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Aruitemo aruitemo is the newly-released-in-English movie by Japanese director Hirokazu Koreeda, director of previous film to grace these pages Dare Mo Shiranai (Nobody Knows). It piqued my interest after hearing reviews on The Guardian Film Weekly podcast, as well as reading an article comparing it to the work of famed Japanese director Yasujiro Ozu- who’s Tokyo Story I plan on seeing very soon.

It’s a beautifully story of two hours- and that time passes by extraordinarily quickly considering nothing really happens. Its a family drama, but without the sensationalised drama of the Western Hollywood norm. Instead, it’s contained, it’s ‘Japanese’, and the tensions simmer and mix as much as the little moments of beauty, humour, and compassion. It’s wonderfully made- so many nuances, so many quirks, in so subtle a piece. This is art- not just Japanese art; it’s the perfect example of the greatness of cinema- a normal, everyday story, told in subtlety and detail, each moment seeming real and full of meaning. The above article compared it to Avatar– the latter apparently representing the death of cinema just as this is ‘what it should be’. But comparison- as the phrase goes- is meaningless, and in this case it really is, for Still Walking and Avatar share nothing in their respective art forms. Not wanting to be too post-modernly nonsensical, but both are good in their ways.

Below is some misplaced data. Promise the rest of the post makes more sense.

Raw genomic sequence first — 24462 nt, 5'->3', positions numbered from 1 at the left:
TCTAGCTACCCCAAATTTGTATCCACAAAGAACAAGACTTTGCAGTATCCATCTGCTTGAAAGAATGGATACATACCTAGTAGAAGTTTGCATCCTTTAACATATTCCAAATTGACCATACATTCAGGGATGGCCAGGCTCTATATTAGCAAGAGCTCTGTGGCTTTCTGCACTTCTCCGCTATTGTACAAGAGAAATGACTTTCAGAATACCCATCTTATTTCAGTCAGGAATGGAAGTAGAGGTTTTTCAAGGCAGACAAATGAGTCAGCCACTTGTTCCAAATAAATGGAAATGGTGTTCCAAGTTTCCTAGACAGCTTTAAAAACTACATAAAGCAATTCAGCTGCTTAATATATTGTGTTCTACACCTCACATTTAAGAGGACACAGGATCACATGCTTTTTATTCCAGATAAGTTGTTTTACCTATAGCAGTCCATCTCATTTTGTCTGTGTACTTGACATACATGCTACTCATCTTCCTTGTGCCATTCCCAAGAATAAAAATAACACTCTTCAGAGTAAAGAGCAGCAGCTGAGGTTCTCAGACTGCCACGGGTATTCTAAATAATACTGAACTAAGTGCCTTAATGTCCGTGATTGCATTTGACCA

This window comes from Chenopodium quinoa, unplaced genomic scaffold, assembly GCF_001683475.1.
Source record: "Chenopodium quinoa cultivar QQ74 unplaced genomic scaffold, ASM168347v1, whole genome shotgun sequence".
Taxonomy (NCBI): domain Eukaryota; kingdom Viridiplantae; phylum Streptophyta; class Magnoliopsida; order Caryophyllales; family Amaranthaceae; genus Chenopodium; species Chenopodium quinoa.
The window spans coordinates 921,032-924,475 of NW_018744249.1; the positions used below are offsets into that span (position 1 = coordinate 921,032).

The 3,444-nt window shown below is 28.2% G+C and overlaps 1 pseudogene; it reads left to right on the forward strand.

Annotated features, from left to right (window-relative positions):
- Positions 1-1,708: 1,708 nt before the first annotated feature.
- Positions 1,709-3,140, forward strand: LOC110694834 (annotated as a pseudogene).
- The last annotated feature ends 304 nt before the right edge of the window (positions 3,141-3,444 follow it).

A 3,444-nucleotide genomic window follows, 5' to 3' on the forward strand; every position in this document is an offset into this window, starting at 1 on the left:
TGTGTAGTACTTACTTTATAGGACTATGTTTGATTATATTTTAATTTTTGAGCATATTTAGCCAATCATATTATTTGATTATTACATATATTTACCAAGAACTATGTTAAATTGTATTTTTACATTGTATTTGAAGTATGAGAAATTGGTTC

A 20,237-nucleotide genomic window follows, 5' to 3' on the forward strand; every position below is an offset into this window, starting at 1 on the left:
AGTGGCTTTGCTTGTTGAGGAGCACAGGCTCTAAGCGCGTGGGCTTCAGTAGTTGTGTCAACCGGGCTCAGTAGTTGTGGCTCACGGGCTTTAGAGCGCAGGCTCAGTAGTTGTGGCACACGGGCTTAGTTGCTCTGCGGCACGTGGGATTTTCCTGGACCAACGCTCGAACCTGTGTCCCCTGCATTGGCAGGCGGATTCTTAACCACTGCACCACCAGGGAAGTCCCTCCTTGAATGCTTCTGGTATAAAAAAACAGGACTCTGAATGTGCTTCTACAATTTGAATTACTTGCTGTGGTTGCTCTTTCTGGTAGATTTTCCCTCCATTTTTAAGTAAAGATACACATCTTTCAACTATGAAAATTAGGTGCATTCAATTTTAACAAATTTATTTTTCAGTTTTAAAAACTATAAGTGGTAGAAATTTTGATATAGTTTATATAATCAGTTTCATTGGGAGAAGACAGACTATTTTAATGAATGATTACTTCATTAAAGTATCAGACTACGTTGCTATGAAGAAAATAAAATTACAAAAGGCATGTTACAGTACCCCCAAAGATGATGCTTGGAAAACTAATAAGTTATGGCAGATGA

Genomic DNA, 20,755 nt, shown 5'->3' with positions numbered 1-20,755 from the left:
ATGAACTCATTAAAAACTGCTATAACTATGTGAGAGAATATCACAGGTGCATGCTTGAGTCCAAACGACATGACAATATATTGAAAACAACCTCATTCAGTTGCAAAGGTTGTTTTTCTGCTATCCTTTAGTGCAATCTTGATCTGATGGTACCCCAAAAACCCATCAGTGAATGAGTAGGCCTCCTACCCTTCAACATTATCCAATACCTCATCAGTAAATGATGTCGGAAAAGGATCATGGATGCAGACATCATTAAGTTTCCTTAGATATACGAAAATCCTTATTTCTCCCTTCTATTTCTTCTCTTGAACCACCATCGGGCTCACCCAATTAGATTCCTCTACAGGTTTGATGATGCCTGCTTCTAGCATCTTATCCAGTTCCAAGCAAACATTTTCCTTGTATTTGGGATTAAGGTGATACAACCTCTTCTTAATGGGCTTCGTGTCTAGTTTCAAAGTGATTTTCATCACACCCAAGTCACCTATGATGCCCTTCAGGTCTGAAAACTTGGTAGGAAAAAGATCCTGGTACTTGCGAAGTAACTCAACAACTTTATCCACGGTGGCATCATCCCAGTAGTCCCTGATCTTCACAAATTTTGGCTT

On the other hand, the fact that two hours of this- a story about a son and his new wife and her son visiting his parents- can hold my attention more than soaring 3D blue people and red dragons in Avatar shows the storytelling prowess of Hirokazu Koreeda. Less stark and bleak that Dare mo shiranai, this is equally as compelling, and equally as accomplished.

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